Our team has a 100% success rate with sponsor licence applications and can provide a range of services to assist you with the process. Please contact us to discuss this further.

What supporting documents do need I for a sponsor licence application?

You will need to submit your application online and all supporting documents and a covering letter are to be provided within five working days of submitting the online application form. Failure to provide these will invalidate the application. These documents provide evidence to UKVI that you are a genuine business and commonly relate to you being registered with the tax authorities, any required regulatory body and having suitable insurance in place.

How much is the sponsor licence application fee?

A sponsor licence is granted for four years and must be renewed thereafter. There are initial fees to pay as part of the application process which vary depending on the size of the business. If you have an annual turnover of £10.2 million or less and employ fewer than 50 employees, the fee is currently £536. If you do not satisfy these criteria, the fee is currently £1,476.

There are additional fees to be paid including the Immigration Skills Charge and when assigning a CoS.

If you are applying for sponsorship for the first time, we recommend that you take advice on the application process. If the application is refused your fees will not be refunded. There is also a cooling off period of six months for reapplying if your application is rejected so getting it wrong can be costly and it will delay your plans for recruitment. Get in touch to see how we can help you get it right first time

What is the average timeframe to gain sponsorship?

Most applications (8 out of 10) are dealt with in less than 8 weeks. This can take longer if UKVI need to carry out a compliance visit before dealing with your application, for example to check your HR systems and processes, visit your business premises and so on, or have additional queries in light of their interpretation of your original on line submission and supporting documents.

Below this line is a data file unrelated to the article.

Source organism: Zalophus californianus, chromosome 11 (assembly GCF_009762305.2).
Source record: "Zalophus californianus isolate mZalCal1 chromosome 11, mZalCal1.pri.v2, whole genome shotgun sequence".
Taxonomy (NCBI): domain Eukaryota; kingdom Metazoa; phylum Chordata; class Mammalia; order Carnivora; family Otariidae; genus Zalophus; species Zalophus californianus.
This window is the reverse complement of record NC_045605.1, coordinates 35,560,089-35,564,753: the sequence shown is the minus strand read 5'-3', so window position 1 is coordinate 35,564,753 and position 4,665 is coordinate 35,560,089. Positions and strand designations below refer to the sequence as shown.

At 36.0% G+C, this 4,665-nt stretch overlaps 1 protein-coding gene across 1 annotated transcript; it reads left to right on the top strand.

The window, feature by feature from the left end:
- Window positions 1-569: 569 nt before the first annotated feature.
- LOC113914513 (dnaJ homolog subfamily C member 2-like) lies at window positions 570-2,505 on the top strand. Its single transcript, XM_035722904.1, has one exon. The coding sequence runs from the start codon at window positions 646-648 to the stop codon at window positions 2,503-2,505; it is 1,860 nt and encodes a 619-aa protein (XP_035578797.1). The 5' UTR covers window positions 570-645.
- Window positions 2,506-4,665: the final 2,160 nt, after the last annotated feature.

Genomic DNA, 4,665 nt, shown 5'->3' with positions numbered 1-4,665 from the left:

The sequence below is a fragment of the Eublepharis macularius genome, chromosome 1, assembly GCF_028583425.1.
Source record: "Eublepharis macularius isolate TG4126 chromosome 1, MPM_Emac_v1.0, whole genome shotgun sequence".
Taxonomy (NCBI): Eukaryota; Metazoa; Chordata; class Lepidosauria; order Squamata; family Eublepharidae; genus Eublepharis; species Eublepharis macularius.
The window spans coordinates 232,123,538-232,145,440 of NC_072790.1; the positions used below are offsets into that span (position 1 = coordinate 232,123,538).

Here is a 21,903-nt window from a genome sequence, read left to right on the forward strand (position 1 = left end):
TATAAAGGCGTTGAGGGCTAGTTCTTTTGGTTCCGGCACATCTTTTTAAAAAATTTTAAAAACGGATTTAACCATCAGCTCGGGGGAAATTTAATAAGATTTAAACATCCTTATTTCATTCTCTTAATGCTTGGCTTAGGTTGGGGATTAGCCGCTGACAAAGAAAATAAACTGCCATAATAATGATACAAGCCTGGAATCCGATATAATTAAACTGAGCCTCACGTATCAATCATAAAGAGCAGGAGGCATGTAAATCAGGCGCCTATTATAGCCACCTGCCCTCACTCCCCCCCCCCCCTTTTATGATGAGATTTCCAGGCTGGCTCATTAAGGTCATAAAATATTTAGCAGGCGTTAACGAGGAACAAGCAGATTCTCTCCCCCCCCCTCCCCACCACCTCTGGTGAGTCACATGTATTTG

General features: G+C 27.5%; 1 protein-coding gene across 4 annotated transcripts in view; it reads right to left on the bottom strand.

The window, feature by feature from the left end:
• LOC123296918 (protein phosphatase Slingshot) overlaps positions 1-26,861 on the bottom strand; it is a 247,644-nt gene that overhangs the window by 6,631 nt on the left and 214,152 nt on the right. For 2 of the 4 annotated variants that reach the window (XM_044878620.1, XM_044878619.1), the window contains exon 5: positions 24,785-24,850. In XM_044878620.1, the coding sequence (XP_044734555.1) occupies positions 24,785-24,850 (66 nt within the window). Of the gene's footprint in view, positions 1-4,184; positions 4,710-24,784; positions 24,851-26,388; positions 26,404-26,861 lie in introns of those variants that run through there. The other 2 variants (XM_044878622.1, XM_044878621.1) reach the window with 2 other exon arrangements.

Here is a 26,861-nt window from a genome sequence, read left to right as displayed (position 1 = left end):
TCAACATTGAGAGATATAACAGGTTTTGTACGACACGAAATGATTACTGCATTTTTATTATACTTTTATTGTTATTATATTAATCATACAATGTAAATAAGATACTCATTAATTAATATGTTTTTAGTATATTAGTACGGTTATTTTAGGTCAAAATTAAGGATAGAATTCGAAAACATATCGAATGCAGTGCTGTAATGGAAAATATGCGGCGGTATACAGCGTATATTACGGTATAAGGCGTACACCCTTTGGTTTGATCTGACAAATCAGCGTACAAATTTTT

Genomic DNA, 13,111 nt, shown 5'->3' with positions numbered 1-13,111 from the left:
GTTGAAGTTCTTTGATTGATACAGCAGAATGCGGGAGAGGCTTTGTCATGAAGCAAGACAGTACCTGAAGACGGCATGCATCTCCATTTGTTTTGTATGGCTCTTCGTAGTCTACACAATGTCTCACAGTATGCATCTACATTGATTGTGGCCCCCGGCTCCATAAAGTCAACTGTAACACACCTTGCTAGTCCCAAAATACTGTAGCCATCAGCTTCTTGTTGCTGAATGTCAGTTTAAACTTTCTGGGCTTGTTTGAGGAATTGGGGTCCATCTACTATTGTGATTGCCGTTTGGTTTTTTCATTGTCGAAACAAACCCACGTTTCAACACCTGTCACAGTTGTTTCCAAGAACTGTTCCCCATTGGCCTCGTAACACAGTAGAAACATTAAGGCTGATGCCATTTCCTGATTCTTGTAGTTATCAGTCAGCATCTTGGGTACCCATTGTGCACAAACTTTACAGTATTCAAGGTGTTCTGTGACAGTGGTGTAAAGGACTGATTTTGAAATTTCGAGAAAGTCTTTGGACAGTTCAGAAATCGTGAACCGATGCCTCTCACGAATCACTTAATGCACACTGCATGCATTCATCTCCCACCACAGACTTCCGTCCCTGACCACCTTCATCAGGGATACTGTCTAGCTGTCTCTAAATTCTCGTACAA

Can this process be expedited?

In some circumstances yes.  There is a priority processing service for sponsor licence applications which you can apply to use.  There is an additional fee to pay of £500 and the outcome should be received within 10 working days.  There is no guarantee however that your application will be eligible for the priority service

Sponsoring a worker

Do we have to carry out a full recruitment process?

Despite the RLMT being abolished, sponsors need to satisfy UKVI that the role they want to sponsor is a genuine vacancy within their business and carrying out a recruitment process and retaining evidence of this is one way to satisfy UKVI.


What is the Immigration Salary List?

The Immigration Salary List, previously known as the Shortage Occupation List, is a list of all roles in the UK which UKVI believes there are not enough settled workers to fill. Occupations on the ISL benefit from a lower general salary threshold The current Immigration Salary List can be found here .

Is it relevant if the job an employer wants to sponsor for is on the shortage occupation list?

The Shortage Occupation List is a list of all roles in the UK which UKVI believes there are not enough settled workers to fill. The current List can be found in the Immigration Rules here.

If a job is on the Shortage Occupation List, they will not need to meet the £26,200 salary threshold. Instead the threshold will be lowered to £20,960 per year and 80% of the going rate for the occupation, whichever is higher. Employers will find it more affordable to sponsor individuals in shortage occupations.

What is the process that an employer has to go through at present to recruit and sponsor an EEA or a non-EEA worker for a visa?

Firstly, an employer needs to hold a sponsor licence with UK Visas & Immigration.  This requires them to go through the application process so that UKVI is satisfied that it is a genuine organisation operating lawfully in the UK and has the procedures and processes in place to take responsibility for workers that are sponsored.

Once a suitable candidate is identified the employer will need to obtain a Certificate of Sponsorship (CoS) and assign this to the prospective employee.

Once the individual has the CoS, they will then be able to apply for their visa to work in the UK using their assigned CoS.

What is a SOC Code?

For a job to be eligible for sponsorship it must be matched against an applicable “SOC Code” as confirmation that it meets the minimum skill level requirements. The codes are the method used by UKVI to classify jobs according to their titles and activities. Each code has other potential job titles and details of the minimum salary for that role and can be found here.